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26

June

2014

8 lessons we learnt from Helen Keller’s Autobiography – ‘Story of my life’

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Today is Helen Keller’s 134th birthday. Sense India fondly remembers our role model. She became a legend not because she had a special kind of disability. Rather because she overcame all those limitations beyond other people’s expectations from a person with deafblindness. Following are some learning we had from her autobiography, Story of my life:

1.       Cherish experiences and create your own story of life
Helen never gave up learning and exploring new things all her life. The quest for knowledge came from within her. This was also the success mantra behind her becoming the first deafblind woman to graduate from Harvard. She was well read and an avid writer. She also featured in a silent movie based on her life. Her hobbies included riding horses and rowing boats. She was a fan of music too.
“Character cannot be developed in ease and quiet. Only through experience of trial and suffering can the soul be strengthened, vision cleared, ambition inspired, and success achieved.”
Helen Keller (1880-1968); Author, Lecturer, Activist
 
2.       Dedicate time to connect with Nature.
 Despite not being able to see the sky or hear the leaves rustle, Helen was deeply connected with Nature. From childhood itself she was sensitive towards her environment and was also an animal lover.
“The best and most beautiful things in the world cannot be seen or even touched; they must be felt with the heart.”
Helen Keller (1880-1968); Author, Lecturer, Activist
 
3.       Our attitude determines our altitude in life.
Nobody’s life is free of challenges. But how we respond to them is what sets the way for our future. Helen was a positive person. She learnt lessons even from her own failures and disappointments.
“Keep your face to the sunshine and you cannot see the shadow.”
Helen Keller (1880-1968); Author, Lecturer, Activist 
 
4.       Value those who contribute to your life.

Helen, throughout the book, has expressed how much she loved her teacher, Anne Sullivan. Anne was the sole reason behind Helen being a legend even today. It was her faith and hardwork that propelled Helen out of her confines of disability.
“What a blind person needs is not a teacher but another self.”
Helen Keller (1880-1968); Author, Lecturer, Activist 
 
5.       Communicate to build lifelong relationships.
Despite limitations in her means of communications, Helen had strong relationships with people like Alexander Graham Bell, Mark Twain, Dr Edward Everett Hale and many more known people.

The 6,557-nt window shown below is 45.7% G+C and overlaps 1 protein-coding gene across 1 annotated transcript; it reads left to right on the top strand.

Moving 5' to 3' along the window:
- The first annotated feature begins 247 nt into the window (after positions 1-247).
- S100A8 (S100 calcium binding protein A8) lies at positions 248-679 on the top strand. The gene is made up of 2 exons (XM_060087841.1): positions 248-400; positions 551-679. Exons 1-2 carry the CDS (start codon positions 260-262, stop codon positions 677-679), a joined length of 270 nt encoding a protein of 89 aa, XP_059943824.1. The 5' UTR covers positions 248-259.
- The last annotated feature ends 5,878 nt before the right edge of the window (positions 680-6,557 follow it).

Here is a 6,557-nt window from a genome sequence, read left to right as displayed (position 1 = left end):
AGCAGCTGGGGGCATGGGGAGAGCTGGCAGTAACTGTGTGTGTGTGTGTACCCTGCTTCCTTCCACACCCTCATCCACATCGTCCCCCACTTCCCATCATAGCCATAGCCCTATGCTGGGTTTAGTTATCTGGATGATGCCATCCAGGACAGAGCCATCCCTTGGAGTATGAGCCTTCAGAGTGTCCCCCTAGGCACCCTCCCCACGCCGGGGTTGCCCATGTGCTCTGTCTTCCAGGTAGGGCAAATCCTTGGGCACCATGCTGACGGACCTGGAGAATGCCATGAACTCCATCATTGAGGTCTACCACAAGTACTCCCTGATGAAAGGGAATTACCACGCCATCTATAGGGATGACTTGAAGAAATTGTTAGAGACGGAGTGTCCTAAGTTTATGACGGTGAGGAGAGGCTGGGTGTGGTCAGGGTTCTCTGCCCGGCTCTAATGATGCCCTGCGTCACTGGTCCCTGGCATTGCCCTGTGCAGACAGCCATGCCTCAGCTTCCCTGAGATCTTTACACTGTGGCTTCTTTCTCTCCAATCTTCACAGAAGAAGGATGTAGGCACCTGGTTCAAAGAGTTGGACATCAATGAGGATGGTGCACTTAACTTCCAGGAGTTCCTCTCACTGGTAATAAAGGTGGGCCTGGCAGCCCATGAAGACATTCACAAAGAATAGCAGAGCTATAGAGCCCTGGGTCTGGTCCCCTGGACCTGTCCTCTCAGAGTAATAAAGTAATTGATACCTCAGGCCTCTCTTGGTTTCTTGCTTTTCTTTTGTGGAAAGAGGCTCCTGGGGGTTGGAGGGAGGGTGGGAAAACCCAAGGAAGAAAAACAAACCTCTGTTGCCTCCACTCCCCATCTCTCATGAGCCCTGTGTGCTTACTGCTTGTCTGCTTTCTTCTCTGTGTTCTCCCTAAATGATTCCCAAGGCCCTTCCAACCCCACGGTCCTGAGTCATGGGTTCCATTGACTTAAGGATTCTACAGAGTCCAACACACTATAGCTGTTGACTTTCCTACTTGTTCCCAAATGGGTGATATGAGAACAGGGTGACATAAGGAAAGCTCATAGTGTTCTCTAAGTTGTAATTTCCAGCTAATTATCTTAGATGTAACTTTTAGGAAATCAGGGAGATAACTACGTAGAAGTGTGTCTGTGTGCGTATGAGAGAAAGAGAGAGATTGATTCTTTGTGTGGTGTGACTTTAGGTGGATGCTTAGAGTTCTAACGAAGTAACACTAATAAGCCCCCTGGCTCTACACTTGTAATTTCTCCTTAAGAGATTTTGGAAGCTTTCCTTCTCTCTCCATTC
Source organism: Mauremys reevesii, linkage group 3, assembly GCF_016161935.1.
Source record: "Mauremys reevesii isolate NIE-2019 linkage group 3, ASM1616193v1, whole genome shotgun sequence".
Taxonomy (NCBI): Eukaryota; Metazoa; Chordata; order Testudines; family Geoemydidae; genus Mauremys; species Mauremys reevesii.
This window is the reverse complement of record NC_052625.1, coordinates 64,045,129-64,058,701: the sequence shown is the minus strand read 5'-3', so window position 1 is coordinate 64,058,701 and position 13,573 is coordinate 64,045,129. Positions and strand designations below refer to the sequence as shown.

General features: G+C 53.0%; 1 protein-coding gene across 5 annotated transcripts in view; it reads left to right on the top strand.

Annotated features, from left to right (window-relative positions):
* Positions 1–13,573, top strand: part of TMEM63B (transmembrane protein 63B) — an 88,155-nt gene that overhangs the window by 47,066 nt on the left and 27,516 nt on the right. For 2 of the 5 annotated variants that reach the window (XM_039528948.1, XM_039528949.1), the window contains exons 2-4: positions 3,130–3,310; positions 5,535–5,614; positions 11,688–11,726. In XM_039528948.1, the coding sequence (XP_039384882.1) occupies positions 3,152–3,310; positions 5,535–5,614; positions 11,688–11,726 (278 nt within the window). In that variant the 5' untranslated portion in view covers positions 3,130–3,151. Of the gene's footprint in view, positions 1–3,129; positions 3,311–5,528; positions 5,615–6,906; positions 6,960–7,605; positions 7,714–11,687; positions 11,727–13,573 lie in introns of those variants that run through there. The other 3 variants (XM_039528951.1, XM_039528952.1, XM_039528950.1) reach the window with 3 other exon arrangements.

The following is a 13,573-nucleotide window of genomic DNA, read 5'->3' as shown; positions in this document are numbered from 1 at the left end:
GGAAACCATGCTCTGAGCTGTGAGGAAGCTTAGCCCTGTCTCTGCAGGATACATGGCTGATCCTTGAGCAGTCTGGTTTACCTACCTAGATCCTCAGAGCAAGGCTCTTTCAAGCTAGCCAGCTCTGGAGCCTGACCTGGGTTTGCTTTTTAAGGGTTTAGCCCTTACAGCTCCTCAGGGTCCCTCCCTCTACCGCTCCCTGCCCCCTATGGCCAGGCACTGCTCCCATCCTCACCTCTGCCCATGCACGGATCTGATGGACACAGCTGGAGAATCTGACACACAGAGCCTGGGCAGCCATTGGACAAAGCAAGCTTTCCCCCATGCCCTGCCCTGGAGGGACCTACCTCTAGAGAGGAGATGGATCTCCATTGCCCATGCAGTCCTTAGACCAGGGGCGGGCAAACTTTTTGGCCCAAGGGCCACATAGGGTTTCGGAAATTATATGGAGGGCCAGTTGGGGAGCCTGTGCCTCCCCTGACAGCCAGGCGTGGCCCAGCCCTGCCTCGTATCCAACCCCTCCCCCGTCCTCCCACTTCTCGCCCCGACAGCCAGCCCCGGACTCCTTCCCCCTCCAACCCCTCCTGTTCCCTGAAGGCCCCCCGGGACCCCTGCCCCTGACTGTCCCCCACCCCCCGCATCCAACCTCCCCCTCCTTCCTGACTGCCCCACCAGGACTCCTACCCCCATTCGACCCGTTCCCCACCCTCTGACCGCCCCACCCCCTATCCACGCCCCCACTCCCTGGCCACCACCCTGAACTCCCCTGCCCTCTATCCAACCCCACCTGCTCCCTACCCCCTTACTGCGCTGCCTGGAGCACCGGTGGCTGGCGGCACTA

She ends the autobiography by saying, “Thus it is that my friends have made the story of my life. In a thousand ways they have turned my limitations into beautiful privileges, and enabled me to walk serene and happy in the shadow of my deprivation”. (Sic)
Helen Keller (1880-1968); Author, Lecturer, Activist 
 
6.       Support a ‘Cause’ that touches you. Take time out to volunteer and donate for social causes. 
Learn to empathize with others as everyone has their own share of struggles cut out.
Helen from a very young age was supporting blind girls at Perkins Institution by raising money for them. She also raised money for an orphan boy Tim who went deafblind. She visited military fellows who lost their eye sights in the war to encourage them.
“I am only one, but still I am one. I cannot do everything, but still I can do something; and because I cannot do everything, I will not refuse to do something that I can do.”
Helen Keller (1880-1968); Author, Lecturer, Activist
 
7.       Practice. Practice. Practice. Do more of what you are good at. The more you do the better you will become.
Helen became a renowned writer, starting off by writing letters and each letter was better than the last. She is the author of books like - Teacher: Anne Sullivan Macy, Peace at eventide, Light in My Darkness etc.
“Face your deficiencies and acknowledge them; but do not let them master you. Let them teach you patience, sweetness, insight... When we do the best we can, we never know what miracle is wrought in our life, or in the life of another.”
Helen Keller (1880-1968); Author, Lecturer, Activist
 
8.       Set high standards for yourself and others. Strive to achieve them. Even if you don’t attain them, you would have given your best shot. 
Helen struggled a lot to learn verbal communication. Even though she couldn’t do it very well still she reached to a level where people could understand what she was trying to say.
“I long to accomplish a great and noble task, but it is my chief duty to accomplish small tasks as if they were great and noble.”
Helen Keller (1880-1968); Author, Lecturer, Activist


 
                                                                                                                                                                       
 
 

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